Obtaining valid and reliable estimates of treatment efficacy in psychiatric research: using Network Meta-Analysis

Lifetime trajectories of mental ill-health are established in childhood. It has been estimated that 10% of young people aged 5 to 16 have a clinically-diagnosed mental health disorder. For some young people, mental health problems continue into adulthood; half of adults with mental ill -health report their first symptoms having occurred before age 14. The Royal College of Psychiatrists state “Since the majority of lifetime mental illnesses develop before adulthood, prevention targeted at younger people can generate greater personal, social & economic benefits than intervention at any other time in the life course”.

The mental health of young people has been the focus of a range of preventative interventions. Preventative interventions for common mental health problems are typically complex with well-defined, multi-level components based on theory or a logic model. When commissioning, or designing, an intervention it is critical to understand which components/ mechanisms are essential in making the intervention successful (or not). Indeed, where local circumstances require modification of interventions, or cost-reduction, having identified important components would allow locally adaptive implementation. The identification of effective components or the “active ingredients” in public health interventions is a growing area of research and approaches exist for extracting details from published studies. The effect of intervention components (individually or in combination) can be modelled in meta-analysis using meta-regression methods. A network meta-analysis (NMA) is a form of meta-regression which enables the simultaneous comparison of multiple interventions in a single statistical model, whilst retaining the distinct identity of each intervention analysed. In NMA it is not necessary to 'lump' or conflate all relevant interventions to form a single comparator for comparison with an active intervention. Recent work focusing on intervention components as the unit of analysis for NMA has highlighted the importance and feasibility of NMA in public health, and how it can be useful to explore and minimise heterogeneity in evidence syntheses. A component-based NMA is ideally suited to synthesising preventative mental health interventions since we can incorporate the complexity of interventions whilst providing a coherent and quantitative assessment of effectiveness necessary for economic evaluation.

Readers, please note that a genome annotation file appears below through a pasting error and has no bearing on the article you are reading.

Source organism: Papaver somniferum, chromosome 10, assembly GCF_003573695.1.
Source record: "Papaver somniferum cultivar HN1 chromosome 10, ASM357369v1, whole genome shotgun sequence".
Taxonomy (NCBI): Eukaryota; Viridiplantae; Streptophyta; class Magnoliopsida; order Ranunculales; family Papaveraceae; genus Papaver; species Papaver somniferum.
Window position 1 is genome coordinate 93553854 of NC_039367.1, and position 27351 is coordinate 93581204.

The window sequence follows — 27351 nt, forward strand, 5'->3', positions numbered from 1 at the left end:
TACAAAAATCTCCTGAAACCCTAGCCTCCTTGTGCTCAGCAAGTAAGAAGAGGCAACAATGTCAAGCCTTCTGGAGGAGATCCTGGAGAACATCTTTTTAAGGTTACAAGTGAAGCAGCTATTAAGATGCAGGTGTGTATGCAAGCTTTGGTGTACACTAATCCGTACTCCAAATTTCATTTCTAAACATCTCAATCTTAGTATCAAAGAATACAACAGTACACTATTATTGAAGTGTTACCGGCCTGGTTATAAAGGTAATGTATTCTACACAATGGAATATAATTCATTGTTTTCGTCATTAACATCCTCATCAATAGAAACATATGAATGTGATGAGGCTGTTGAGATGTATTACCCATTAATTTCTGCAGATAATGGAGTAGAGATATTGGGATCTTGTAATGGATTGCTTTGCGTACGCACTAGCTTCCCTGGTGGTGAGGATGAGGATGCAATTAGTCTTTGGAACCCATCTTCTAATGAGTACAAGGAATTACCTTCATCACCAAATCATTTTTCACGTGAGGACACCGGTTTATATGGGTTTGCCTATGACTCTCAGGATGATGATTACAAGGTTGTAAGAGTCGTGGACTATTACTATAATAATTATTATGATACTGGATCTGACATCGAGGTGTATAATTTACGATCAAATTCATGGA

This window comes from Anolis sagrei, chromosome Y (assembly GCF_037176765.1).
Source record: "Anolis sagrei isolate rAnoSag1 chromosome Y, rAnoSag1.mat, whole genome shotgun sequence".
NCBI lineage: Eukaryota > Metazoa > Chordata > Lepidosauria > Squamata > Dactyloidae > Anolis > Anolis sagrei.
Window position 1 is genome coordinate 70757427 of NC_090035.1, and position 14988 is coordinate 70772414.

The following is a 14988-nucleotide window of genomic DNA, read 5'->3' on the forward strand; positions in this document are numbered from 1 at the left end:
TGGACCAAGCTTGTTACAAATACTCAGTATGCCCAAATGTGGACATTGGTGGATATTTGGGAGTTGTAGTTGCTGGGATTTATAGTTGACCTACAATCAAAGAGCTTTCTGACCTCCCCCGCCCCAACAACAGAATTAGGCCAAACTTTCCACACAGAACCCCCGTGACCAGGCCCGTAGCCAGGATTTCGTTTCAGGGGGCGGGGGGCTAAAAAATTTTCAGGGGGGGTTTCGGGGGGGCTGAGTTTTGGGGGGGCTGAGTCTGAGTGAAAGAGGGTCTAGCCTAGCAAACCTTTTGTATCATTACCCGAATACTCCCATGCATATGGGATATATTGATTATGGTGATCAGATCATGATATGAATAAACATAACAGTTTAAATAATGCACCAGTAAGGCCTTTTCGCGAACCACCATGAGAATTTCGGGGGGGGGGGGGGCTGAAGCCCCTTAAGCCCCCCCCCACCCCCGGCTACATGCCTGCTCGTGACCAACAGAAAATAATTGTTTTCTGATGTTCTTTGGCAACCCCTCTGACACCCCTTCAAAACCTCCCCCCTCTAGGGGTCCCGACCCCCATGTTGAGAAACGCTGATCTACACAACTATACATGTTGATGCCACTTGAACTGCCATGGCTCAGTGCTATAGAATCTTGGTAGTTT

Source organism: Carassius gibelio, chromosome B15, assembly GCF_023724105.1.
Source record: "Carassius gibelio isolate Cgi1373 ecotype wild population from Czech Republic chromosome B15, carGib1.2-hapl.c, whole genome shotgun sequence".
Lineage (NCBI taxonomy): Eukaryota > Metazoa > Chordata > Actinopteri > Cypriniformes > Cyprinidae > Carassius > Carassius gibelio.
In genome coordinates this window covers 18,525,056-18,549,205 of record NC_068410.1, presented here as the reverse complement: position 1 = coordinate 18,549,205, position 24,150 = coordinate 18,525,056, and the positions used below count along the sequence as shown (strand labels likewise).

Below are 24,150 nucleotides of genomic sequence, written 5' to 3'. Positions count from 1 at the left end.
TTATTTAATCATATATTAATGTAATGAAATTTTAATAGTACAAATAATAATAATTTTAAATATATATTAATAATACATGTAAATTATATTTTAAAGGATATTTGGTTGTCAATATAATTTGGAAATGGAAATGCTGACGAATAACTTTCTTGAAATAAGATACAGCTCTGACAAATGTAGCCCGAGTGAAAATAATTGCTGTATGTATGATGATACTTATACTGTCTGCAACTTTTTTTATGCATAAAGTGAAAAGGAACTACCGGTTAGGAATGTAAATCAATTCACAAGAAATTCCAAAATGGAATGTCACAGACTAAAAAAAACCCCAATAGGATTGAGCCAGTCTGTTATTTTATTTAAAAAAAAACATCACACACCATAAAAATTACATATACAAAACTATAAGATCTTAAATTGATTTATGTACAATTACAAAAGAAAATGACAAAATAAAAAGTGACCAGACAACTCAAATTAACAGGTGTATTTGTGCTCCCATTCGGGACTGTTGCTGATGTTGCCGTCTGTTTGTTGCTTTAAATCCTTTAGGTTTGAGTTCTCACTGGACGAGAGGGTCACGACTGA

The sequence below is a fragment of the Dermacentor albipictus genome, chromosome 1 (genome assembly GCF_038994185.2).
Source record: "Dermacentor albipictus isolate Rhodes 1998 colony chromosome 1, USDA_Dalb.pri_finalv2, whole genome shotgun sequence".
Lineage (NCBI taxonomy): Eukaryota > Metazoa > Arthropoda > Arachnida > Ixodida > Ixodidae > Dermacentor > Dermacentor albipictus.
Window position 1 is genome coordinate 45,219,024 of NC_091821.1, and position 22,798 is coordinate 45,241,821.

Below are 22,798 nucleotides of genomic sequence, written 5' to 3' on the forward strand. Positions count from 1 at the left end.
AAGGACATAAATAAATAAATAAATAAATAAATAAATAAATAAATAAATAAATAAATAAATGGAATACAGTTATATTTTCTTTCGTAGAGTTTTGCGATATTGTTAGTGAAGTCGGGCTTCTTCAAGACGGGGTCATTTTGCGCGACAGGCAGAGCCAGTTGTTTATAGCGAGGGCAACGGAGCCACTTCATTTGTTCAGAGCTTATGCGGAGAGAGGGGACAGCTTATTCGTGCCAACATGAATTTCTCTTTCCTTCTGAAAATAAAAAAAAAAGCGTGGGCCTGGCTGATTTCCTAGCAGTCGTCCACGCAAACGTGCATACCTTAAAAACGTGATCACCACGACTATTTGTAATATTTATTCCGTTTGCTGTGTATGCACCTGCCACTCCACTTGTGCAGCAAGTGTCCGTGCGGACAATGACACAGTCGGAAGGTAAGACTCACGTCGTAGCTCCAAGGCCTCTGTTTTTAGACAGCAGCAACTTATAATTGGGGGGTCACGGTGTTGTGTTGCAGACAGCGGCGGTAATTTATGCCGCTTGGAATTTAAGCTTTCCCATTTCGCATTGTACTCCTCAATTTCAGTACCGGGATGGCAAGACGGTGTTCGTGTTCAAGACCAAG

Despite the importance of the question of resource use, there are few published high-quality, trial-based economic evaluations of preventative mental health interventions for young people. Available economic studies suggest some evidence of economic benefits, particularly from early-years interventions. However, available studies have not used common or consistent endpoints and few have conducted sensitivity analyses to explore uncertainty in costs and effect inputs. In the absence of a large, multi-arm RCT comparing all interventions with long-term follow-up, probabilistic economic modelling offers an alternative to estimate cost-effectiveness. Whilst acknowledging the difficulties associated with economic modelling in public health, a recent review of economic evaluations has called for modelling studies to examine mid- to longer-term costs and benefits across different contexts, settings and whether “multi-level” interventions are cost-effective. To our knowledge, no published economic evaluation of mental ill-health prevention has included a NMA. Through identifying key components of effective mental health interventions our findings could be used in guiding the translation of ‘in research’ effectiveness into lower-cost (yet still effective) interventions for implementation in public health practice and identify priorities for future areas of research.

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